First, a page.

Apparently, there will be no ban on assault weapons.
Never mind that Adam Lanza used a Bushmaster AR-15 assault-type rifle to rip apart the bodies of children at Sandy Hook Elementary School in Newtown, CT. Forget the fact that James E. Holmes, the alleged Aurora, CO, movie theater shooter, fired, among other weapons, an AR-15.
Nor does it seem to make any difference that Jared Loughner — the man who shot Gabby Giffords and killed six others, including a 9-year-old girl — used a high-capacity magazine that the Clinton-era assault-weapons ban rendered illegal. A high-capacity magazine also enabled the massacre committed by Seung-Hui Cho, who killed 32 people at Virginia Tech.
The political climate has changed since the 1994 ban: Democrats have cowered before the gun lobby; the National Rifle Association has grown even more extreme; the U.S. Supreme Court has moved much further to the right. And, in the 20 years since Congress banned assault-type weapons and high-capacity magazines, Americans have heard a steady drumbeat of pro-firearms rhetoric that fetishizes the Second Amendment. In other words, the climate around firearms has gotten crazier.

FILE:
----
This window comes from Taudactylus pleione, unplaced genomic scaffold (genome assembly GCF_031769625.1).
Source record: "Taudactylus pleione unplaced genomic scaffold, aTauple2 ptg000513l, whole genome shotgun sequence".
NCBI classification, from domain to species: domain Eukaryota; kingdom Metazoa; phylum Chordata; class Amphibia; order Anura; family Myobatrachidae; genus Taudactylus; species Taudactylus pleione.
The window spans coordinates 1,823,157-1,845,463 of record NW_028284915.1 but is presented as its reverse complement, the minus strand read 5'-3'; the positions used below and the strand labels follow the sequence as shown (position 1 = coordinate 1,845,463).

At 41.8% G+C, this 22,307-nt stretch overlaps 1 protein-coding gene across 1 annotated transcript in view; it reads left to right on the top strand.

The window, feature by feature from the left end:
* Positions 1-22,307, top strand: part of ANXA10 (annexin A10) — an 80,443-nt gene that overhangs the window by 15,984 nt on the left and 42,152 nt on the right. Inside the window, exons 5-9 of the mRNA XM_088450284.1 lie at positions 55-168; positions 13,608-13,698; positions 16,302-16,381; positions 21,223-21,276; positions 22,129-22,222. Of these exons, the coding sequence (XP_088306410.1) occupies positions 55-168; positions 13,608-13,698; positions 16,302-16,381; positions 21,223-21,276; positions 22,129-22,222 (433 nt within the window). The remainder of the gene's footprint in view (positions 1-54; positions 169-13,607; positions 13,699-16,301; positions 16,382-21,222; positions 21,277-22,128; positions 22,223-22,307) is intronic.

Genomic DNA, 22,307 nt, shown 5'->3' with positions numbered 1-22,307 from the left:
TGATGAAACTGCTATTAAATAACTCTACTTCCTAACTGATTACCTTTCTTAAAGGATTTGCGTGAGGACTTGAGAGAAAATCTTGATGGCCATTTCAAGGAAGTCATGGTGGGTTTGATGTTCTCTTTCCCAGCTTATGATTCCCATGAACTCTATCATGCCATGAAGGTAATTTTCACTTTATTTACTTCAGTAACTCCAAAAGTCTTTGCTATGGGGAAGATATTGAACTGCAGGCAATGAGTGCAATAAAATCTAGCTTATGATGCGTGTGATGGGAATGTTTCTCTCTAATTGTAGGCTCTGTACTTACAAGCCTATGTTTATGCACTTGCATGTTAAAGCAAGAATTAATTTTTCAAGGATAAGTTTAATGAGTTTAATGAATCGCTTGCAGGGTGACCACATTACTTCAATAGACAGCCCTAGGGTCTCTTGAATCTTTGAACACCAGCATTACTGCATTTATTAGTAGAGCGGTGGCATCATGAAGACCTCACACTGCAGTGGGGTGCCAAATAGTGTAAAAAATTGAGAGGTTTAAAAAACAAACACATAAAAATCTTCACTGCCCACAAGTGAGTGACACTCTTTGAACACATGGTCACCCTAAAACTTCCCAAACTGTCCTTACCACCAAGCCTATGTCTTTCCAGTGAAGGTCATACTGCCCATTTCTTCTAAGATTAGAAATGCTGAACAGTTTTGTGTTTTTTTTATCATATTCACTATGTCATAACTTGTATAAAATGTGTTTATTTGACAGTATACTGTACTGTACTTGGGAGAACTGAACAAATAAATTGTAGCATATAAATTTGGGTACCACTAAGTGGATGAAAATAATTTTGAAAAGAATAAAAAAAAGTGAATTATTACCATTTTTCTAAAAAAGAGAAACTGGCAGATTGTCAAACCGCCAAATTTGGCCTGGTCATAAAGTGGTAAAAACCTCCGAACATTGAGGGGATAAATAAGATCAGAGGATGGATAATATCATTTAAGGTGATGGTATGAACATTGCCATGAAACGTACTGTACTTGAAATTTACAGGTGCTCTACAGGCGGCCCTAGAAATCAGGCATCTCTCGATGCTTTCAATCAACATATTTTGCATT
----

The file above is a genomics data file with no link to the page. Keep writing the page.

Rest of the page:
Even before the current debate over more restrictive gun laws began, most political observers knew it would be difficult to get Congress to stand up to the firearms lobby. So it’s no great surprise that Majority Leader Harry Reid, who runs from the shadow of the National Rifle Association, slammed the door on Sen. Dianne Feinstein’s effort to re-up the assault-weapons ban.
Still, I find myself once again wondering just how bad things have to get before the fever breaks — before the country comes to its senses on firearms. We’re in the throes of a kind of madness, a mass delusion that assigns to firearms the significance of religious totems.
Many critics of an assault-weapons ban note that it would not provide any magical cure-all for the mass shootings that have plagued us over the years since Columbine. That’s certainly true. But banning at least some assault-type weapons and the high-capacity magazines that feed them would be a step in the right direction. Why can’t we take that step?
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